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Trying to narrow down career options.

  1. May 8, 2006 #1
    Hi everybody. I'm Jessehk, a 16 year old male living in Toronto, Ontario, Canada.

    I have a lot of intersest in math/science/computers and I am trying to narrow down a list of potential careers. I guess I'll just write down a few traits and take suggestions. :)

    • Great love of math. I will often excitedly explain a long boring formula or concept to my parents as they humour me.
    • Lots of joy from programming computers. I know C, C++, Python, and Ruby.
    • Love science and making observations about the world. From the little physics I've done (grade 10), I've quite liked it. I also quite like chemistry
    • Love learning about the world around me, making observations, applying logic to everyday occurances.

    Misc: INTJ personality type
    doing the DEEP program at U of T this summer: http://www.ecf.utoronto.ca/apsc/html/deep/pages/1-overview.html (I would fall under the "highly motivated" column, though I'm not stupid :wink: .

    Suggestions would be great. Thanks! :smile:
  2. jcsd
  3. May 18, 2006 #2


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    Staff: Mentor

    Don't narrow your career options now. Keep all options open - be flexible.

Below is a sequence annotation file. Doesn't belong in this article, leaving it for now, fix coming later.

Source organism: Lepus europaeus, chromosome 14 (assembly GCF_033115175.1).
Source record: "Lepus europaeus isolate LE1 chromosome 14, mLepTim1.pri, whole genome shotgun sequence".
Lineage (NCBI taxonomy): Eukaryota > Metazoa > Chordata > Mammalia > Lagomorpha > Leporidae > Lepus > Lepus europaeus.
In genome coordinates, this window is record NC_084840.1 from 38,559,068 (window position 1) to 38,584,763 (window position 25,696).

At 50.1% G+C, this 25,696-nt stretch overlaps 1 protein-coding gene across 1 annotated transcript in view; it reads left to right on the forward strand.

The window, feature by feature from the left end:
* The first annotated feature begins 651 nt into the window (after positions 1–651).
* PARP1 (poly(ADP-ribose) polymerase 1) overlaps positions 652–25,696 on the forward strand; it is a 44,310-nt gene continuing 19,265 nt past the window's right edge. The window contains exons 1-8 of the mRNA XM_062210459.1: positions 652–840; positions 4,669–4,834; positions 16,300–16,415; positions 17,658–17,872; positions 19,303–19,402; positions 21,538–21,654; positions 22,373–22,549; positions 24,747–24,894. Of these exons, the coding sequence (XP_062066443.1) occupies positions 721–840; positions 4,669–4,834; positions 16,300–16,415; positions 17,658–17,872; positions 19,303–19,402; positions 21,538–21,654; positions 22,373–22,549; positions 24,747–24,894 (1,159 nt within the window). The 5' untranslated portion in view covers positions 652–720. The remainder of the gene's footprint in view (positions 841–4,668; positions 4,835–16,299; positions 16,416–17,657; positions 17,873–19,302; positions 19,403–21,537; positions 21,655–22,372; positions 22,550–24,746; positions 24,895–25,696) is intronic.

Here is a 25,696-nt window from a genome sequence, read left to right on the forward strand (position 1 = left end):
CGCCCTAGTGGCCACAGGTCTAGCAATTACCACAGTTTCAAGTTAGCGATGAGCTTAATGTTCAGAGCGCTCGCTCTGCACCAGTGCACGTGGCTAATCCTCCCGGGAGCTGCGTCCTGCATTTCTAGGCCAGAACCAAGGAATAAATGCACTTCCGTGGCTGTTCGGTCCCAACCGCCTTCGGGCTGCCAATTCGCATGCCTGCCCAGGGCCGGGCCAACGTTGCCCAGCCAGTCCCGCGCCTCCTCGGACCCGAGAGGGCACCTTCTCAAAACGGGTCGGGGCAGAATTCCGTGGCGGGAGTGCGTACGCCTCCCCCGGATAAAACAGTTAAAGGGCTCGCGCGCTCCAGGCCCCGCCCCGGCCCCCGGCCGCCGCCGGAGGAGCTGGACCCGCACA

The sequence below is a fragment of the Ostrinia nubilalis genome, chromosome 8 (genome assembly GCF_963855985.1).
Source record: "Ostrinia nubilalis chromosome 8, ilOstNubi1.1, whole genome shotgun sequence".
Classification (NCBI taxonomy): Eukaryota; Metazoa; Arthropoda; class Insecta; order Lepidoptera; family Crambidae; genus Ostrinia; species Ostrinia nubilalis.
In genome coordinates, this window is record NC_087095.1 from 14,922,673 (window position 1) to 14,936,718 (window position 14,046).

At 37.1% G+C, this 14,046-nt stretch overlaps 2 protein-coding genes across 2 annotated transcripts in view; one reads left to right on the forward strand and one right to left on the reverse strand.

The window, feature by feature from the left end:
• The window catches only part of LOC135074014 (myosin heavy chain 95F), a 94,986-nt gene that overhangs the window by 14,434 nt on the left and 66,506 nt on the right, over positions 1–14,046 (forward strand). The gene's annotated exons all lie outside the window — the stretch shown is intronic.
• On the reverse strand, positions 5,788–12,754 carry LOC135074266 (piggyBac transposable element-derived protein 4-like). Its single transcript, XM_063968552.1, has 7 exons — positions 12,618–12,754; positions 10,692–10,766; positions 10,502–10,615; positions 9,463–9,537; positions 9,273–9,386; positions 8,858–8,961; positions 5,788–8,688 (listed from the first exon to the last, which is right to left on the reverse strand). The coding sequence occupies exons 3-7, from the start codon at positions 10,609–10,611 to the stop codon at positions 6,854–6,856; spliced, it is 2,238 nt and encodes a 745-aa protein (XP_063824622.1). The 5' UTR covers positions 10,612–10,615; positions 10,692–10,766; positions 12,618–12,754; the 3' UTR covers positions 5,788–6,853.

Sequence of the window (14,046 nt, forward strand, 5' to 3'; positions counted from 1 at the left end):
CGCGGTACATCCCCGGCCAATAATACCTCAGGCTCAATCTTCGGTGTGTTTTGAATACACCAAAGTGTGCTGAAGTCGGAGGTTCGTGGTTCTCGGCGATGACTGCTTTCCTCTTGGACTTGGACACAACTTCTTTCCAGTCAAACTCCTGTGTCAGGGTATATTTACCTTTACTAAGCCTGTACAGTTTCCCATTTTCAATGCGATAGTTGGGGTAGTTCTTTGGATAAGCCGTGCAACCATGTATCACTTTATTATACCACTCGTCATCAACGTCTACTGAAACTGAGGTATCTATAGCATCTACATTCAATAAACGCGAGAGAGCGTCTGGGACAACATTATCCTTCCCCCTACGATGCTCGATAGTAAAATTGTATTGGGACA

The core of mathematics and science courses is fairly generic until second or third year of university, depending on one's specialty.
  4. May 18, 2006 #3
    Thanks for the reply. Luckily I was tracking this topic by email or I wouldn't have found it. :smile:

    I just had one more question (though you might have answered it in your reply):

    Do you think there is more value in doing an engineering program in university (college to Americans), or doing something such as
    applied physics or applied mathematics? Are they too different to compare?
    (not specifically in my case, just in a generic sense)
    Last edited: May 18, 2006
  5. May 18, 2006 #4
    It's not that they are so different that comparison is meaningless, but it depends entirely on what you want to do. Depending upon your abilities and interests each of these three programs could be valuable.
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